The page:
Chinese diplomacy figured prominently as President Xi Jinping played host to representatives of Saudi Arabia and Iran in Beijing. This mediation wasn’t just a symbolic gesture aimed at “certain international parties,” but a strategic move aimed at advancing China’s interests in a region traditionally considered to be under American sway.
Chinese diplomacy persisted in its mission to bring Saudi Arabia and Iran closer together, facilitating a meeting between the Saudi Foreign Minister, Prince Faisal bin Farhan, and his Iranian counterpart, Hussein Amir-Abdollahian. The handshake, encouraged and sponsored by Chinese Foreign Minister Qin Gang, quickly made headlines and was widely covered by news agencies.
The meeting culminated in the establishment of a timeline and procedures for the exchange of diplomatic missions between the two countries. In the words of Minister Qin, “Beijing is committed to supporting Middle Eastern nations in taking charge of their own futures and safeguarding the region’s long-term interests in the face of external influences.”
It’s worth noting that the recent meeting between the foreign ministers of Saudi Arabia and Iran, a direct outcome of last year’s March 10 agreement, which stipulated the resumption of diplomatic ties between the two nations within two months, took place less than a month ago. This underscores China’s commitment to ensuring the success of the agreement and leveraging it to reshape Gulf-region dynamics in a manner that aligns with Chinese strategic interests.
The participation of the Chinese delegation in the meeting between Saudi Arabia and Iran’s foreign ministers lends added significance to the historic resumption of diplomatic ties between the two nations. The presence of the Chinese team is indicative of Beijing’s considerable political and strategic influence behind this momentous reconciliation — and it’s not limited to just facilitating the meeting.
It rather involves an effort to translate it into tangible gains on the ground. The prevailing consensus among observers is that China’s sponsorship of the agreement is a genuine assurance of its success, given Beijing’s ability to secure the Iranian side’s commitment to the deal.
The accord between Saudi Arabia and Iran, the two major oil players, presents an opportunity for China to promote stability in the global energy markets. Given Beijing’s robust strategic partnerships with other oil-rich nations such as Russia and the UAE, the agreement will inevitably contribute to China’s global stature and influence. Moreover, the pact is poised to have a ripple effect on other regional developments in the Middle East.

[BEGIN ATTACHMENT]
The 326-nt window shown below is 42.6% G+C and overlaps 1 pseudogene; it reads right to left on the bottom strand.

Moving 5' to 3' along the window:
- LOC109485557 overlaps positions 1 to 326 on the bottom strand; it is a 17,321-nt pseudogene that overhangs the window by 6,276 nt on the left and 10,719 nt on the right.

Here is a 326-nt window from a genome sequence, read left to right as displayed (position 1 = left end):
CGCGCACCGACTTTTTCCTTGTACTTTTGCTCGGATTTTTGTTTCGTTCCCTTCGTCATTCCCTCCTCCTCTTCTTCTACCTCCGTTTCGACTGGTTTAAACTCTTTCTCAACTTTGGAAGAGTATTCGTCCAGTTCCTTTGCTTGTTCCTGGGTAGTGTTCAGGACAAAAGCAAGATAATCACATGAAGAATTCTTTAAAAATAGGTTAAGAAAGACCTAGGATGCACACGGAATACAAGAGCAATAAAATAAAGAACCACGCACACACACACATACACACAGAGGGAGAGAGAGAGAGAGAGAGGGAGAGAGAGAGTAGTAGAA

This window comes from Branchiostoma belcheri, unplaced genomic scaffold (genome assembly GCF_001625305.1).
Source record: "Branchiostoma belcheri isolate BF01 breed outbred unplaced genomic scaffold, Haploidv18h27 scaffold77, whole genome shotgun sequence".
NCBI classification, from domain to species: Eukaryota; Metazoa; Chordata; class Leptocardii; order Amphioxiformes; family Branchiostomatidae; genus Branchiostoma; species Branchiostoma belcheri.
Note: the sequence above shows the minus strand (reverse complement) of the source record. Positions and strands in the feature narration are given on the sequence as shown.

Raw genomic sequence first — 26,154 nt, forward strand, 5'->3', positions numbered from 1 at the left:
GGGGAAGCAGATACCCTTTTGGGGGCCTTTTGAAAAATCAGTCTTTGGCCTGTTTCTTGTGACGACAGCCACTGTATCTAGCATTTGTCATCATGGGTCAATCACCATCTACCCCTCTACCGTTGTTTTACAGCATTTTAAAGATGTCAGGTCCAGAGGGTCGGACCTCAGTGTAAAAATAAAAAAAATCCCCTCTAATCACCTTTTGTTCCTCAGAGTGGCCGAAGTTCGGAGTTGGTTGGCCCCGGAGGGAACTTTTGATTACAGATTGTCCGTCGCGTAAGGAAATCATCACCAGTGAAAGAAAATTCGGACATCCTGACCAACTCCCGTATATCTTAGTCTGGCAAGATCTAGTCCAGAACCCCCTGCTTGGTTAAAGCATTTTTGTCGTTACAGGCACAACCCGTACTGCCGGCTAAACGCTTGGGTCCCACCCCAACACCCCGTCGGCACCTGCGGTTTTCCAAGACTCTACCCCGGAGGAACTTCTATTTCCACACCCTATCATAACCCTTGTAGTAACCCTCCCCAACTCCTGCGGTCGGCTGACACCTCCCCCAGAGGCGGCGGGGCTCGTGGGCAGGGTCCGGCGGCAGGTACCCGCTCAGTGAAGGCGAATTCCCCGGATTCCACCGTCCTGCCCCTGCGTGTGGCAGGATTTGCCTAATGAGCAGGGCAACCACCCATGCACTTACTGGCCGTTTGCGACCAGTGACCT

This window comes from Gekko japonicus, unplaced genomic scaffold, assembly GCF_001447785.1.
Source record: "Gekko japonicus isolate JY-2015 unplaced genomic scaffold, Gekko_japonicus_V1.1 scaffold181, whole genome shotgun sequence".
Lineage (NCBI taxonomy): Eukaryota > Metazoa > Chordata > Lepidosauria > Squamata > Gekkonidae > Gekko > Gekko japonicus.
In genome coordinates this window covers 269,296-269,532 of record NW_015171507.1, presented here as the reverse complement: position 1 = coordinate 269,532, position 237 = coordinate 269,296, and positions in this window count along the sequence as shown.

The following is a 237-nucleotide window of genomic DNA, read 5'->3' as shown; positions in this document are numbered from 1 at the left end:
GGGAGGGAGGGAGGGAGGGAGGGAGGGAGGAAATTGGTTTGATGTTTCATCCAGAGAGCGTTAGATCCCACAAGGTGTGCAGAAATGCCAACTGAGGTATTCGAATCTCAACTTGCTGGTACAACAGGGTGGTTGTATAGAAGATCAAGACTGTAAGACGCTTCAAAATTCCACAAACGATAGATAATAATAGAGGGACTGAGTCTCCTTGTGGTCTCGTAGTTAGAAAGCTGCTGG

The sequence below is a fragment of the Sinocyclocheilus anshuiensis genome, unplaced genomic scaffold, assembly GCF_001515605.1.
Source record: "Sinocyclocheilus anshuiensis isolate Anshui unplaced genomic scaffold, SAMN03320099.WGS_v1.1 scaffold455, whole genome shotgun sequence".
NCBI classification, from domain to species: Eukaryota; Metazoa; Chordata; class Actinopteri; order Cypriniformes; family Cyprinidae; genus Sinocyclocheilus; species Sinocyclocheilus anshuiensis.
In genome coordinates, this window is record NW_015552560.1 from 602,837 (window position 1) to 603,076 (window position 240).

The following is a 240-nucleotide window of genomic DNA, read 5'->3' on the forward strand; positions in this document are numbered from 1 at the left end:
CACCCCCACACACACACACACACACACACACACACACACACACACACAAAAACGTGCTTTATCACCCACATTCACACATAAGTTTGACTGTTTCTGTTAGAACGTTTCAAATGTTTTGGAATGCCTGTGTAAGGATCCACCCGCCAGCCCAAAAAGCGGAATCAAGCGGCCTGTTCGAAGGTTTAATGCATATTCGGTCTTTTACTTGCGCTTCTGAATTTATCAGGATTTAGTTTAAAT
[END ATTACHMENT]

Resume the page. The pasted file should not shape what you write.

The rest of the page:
Despite China’s failed attempt to mediate the Ukraine crisis, which was eventually rejected by Moscow, Dmitry Peskov, the Kremlin spokesman, opines that China has “a very effective and commanding potential for mediation.” However, the situation in Ukraine remains complex, he added, and there seems to be no immediate prospect of a political settlement, leaving military operations as the only viable option.
From the outset, China was not optimistic that its proposal to resolve the Ukraine crisis would be accepted by the US, and the surprise came when the Russians declined it. This move came despite the Moscow summit’s announcement in March of being “strategic allies” committed to countering “American hegemony,” indicating that significant divergences continue to exist between the Chinese and Russian perspectives, ultimately serving the interests of the US and the West in general.
The crux of the matter is China’s new role as an active and influential mediator in resolving crises, irrespective of the outcome. The Ukraine conflict cannot be seen as an indictment of China’s mediation abilities or diplomatic prowess since it involves one of the parties (the US) that has a complex relationship with China, and Russia’s reluctance to consider any mediation that does not secure its territorial gains.
Additionally, the Chinese proposal, whose details remain obscure, highlighted issues that Russia may not concur with, such as respecting the sovereignty and territorial integrity of other countries, principles that Chinese diplomacy firmly upholds, given their link to Chinese national issues like the reunification of Taiwan and Beijing’s opposition to foreign interference in that matter.
Looking ahead, China is anticipated to take on a more proactive role in addressing a range of issues and crises, and could potentially step in as a mediator in pivotal crises across Africa and Asia. Such actions would contribute to the promotion of international security and stability, and any endeavor aimed at achieving peace ought to receive backing and motivation.
The author is an UAE political analyst and former Federal National Council candidate